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Really Gisele? A Breastfeeding Law?

Heather Sobieralski's picture
Breast feeding is NOT always so natural

When the supermodel Gisele made a statement this summer that it should be a law for all mothers to breastfeed their babies for six months, it got me thinking about my own experience with little ones at my breasts. I had very different feeding journeys with my two children. My second child latched on immediately. He made sweet suckling noises, stared into my eyes and paused his nursing only to smile at me. It was beautiful, natural and exactly how we are brainwashed that it should be. But it is amazing that I had tried a second time at all, as trying to feed my first child was at best, mechanical. I needed eight arms, 17 contraptions, tea bags for my nipples and a big box of tissues for my tears.

Bloody and defeated before I even left the hospital

I was firm in my decision to at least try to breastfeed. I had read (just like every other anxious and overly informed first-time mother) that breast is best. So if I was going to be the best mom I could possibly be, I was going to try my hardest -- despite infections, blood, puss, and completely losing my freedom, body and confidence, damn it!

I had a hell of a time right off the bat. My baby would suck my breasts like a high powered Hoover Vac for four seconds and pull off (nipple still attached in mouth) flailing, grunting and stretching me before releasing my injured nipple to let out the most unbearable scream as if to say,”YOUR MILK SUCKS, MOMMMMMMYYYY!!!” We tried this ritual every two hours on the dot for the next two days. I had nurses, lactation consultants and friends with “breasts made for feeding” come and try to help the situation. No luck.

My baby was so hungry in the hospital that all she did was cry -- literally, that is all she did for two days. But the “good mother” that I was, I refused to give her formula or a bottle because all of my “handy books” said that bottles would result in nipple confusion -- and we both seemed confused enough, thank you very much! The nurses talked me into taping a tiny tube to my breast down to my nipple which would run formula into my baby’s mouth, as she was “breast feeding”.  Um, no luck there either -- the only difference was that I got a belly button full of formula.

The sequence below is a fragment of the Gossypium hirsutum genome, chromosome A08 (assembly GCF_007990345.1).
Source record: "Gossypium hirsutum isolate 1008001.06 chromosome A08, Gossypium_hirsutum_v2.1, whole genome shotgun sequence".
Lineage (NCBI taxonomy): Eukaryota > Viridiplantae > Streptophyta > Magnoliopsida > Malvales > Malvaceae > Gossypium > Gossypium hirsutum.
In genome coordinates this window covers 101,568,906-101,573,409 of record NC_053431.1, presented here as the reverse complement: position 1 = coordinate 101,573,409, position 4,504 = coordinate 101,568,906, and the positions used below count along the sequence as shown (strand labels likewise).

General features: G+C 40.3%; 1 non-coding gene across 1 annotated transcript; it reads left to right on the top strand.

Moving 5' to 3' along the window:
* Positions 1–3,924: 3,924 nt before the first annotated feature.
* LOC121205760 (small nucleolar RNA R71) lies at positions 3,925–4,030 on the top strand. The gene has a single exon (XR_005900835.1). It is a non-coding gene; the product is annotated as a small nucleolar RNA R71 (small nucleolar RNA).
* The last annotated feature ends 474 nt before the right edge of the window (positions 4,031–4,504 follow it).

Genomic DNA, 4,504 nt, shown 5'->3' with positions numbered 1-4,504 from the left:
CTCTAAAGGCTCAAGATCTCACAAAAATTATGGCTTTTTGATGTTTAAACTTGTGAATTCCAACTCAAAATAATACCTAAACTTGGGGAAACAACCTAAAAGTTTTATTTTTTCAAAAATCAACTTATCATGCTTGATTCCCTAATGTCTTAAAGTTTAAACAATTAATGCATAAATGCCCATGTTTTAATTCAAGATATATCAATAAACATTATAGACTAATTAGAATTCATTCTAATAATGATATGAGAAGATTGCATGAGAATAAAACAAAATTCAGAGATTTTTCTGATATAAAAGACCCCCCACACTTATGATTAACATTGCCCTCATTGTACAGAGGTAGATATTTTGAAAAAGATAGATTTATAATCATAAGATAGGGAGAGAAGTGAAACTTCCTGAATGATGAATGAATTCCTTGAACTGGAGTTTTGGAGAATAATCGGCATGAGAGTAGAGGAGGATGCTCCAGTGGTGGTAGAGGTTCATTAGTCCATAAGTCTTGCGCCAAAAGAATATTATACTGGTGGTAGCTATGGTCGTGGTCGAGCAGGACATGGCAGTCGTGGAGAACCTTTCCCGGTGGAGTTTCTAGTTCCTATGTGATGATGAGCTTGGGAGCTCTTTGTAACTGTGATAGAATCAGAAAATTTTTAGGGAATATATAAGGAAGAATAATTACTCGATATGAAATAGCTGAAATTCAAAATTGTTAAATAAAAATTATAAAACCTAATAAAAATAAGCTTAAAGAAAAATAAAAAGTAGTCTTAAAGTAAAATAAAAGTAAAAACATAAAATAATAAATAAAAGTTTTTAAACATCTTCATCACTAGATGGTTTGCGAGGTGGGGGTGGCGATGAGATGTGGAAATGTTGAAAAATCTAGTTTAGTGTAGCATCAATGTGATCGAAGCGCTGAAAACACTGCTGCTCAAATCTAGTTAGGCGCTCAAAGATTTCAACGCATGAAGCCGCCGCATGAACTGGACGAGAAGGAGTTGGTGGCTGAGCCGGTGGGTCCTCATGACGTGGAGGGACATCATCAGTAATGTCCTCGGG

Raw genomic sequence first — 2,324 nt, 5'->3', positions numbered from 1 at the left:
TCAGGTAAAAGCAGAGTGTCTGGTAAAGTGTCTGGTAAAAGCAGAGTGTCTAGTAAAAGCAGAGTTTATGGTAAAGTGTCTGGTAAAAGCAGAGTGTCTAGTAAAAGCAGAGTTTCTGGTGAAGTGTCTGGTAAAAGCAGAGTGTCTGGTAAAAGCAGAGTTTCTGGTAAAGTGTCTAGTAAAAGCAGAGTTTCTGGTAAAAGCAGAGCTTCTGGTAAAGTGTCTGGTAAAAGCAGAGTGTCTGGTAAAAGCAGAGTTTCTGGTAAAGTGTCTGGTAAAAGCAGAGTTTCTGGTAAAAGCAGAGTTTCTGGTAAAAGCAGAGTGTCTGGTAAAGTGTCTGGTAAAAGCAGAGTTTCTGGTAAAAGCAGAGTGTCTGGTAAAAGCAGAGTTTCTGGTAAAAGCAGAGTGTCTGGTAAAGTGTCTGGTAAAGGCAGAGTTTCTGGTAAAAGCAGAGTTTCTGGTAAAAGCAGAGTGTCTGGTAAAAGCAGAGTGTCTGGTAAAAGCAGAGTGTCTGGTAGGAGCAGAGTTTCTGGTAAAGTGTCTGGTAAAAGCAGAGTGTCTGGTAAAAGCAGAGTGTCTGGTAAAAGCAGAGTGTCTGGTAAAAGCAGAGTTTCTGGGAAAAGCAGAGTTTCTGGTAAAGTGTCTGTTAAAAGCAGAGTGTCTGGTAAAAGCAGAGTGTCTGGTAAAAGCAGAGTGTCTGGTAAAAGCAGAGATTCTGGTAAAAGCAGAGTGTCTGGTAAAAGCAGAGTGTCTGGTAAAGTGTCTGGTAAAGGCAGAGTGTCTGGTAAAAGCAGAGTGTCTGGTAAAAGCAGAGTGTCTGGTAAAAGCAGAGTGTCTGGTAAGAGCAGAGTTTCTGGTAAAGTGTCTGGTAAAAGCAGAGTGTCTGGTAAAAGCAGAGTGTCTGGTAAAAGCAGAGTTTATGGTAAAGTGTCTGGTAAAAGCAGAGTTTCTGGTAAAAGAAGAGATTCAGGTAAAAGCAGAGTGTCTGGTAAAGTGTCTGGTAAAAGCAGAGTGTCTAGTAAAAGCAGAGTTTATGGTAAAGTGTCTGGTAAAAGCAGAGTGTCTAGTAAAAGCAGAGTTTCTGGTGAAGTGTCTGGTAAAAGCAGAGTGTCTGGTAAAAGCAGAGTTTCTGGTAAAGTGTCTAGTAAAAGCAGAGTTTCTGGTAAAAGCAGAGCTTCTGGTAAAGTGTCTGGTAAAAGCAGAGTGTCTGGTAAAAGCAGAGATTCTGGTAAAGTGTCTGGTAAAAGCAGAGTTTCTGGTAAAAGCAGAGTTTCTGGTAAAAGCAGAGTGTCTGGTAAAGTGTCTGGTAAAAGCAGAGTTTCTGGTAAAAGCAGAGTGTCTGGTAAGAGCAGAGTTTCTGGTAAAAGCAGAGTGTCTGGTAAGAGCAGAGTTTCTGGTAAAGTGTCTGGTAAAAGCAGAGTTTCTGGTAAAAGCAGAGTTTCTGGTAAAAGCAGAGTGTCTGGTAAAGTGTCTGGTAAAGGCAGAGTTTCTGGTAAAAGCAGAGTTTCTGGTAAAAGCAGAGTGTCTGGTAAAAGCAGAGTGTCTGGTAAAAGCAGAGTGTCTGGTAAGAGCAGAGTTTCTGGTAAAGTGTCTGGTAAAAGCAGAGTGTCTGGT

Before I left the hospital I was told I had “inverted nibbles, a slow let-down and a pre-mature baby who had poor sucking technique.”  Good god, what do my boobs do right? The lactation consultants gave me a hand pump to stimulate “let-down” before I had even attempted to nurse. I was to wear plastic, cone shaped “nipple shields” under my bra 24 hours a day to try to pull my nibbles to task, and I was to feed this baby formula through a syringe or that small tube because after all, she was STARVING!

Looking back, it is not surprising that I cried, or that my husband frequently left the room, or that I stiffened my body and wanted to refuse my baby every time she let me know it was time to eat. My nipples were cracked, bleeding and actually had puss coming out of them. For the first 10-15 seconds of each feeding I was in excrutiating pain. I was sent on my way to somehow feed this baby alone, at home (without the assistance of eight other hands and a team of professionals).

A natural, beautiful and bonding experience? Not for me! God knows I wanted it to be, but what I was living was far from how all of my “helpful mom books” described it!

Banned from nursing

We spent one night at home with our new baby before our pediatrician told us she would have to be admitted to the hospital for severe jaundice. One of the first things the nurses told me (which to this day I don’t understand, but I was too out of it to question) was that I could no longer breastfeed. I must feed with formula because it helped the bilirubin levels pass more quickly. From this point on, I pumped breast milk with tears streaming down my face because of the physical pain and perceived “failure” as a provider.

So the pair of us never did get the whole breastfeeding thing. Whenever we tried, it would usually go a bit like this: suck suck suck, pull off, scream, breast milk squirting in the face, bigger screams, arching back, scream, put baby down (mom crying now) and pump out the milk so breasts don’t continue to squirt like wild fire hoses across the room. Sadly, by now my postpartum depression had set in (a whole other post) and I felt like I was an awful, ill-equipped and unloveable mommy. In my dark and foggy haze, the only thing I felt that I could give my baby that nobody else could was breast milk. So I continued to struggle, to beat myself up, to pump pump pump pump for TEN MONTHS! I only gave it up because I had no more milk to give.

I was recently asked, “What is one thing you would have done differently as a new mom?” I replied, “I would not have breastfed.” I wish I would have spend my time holding and cuddling my baby with a big ol’ bottle of formula, instead of holding a breast pump, obsessing about how many ounces I had, leaking through my shirt at work and feeling guilty because I sucked at this very thing I was trying so desperately to provide.

The debate: breast vs. bottle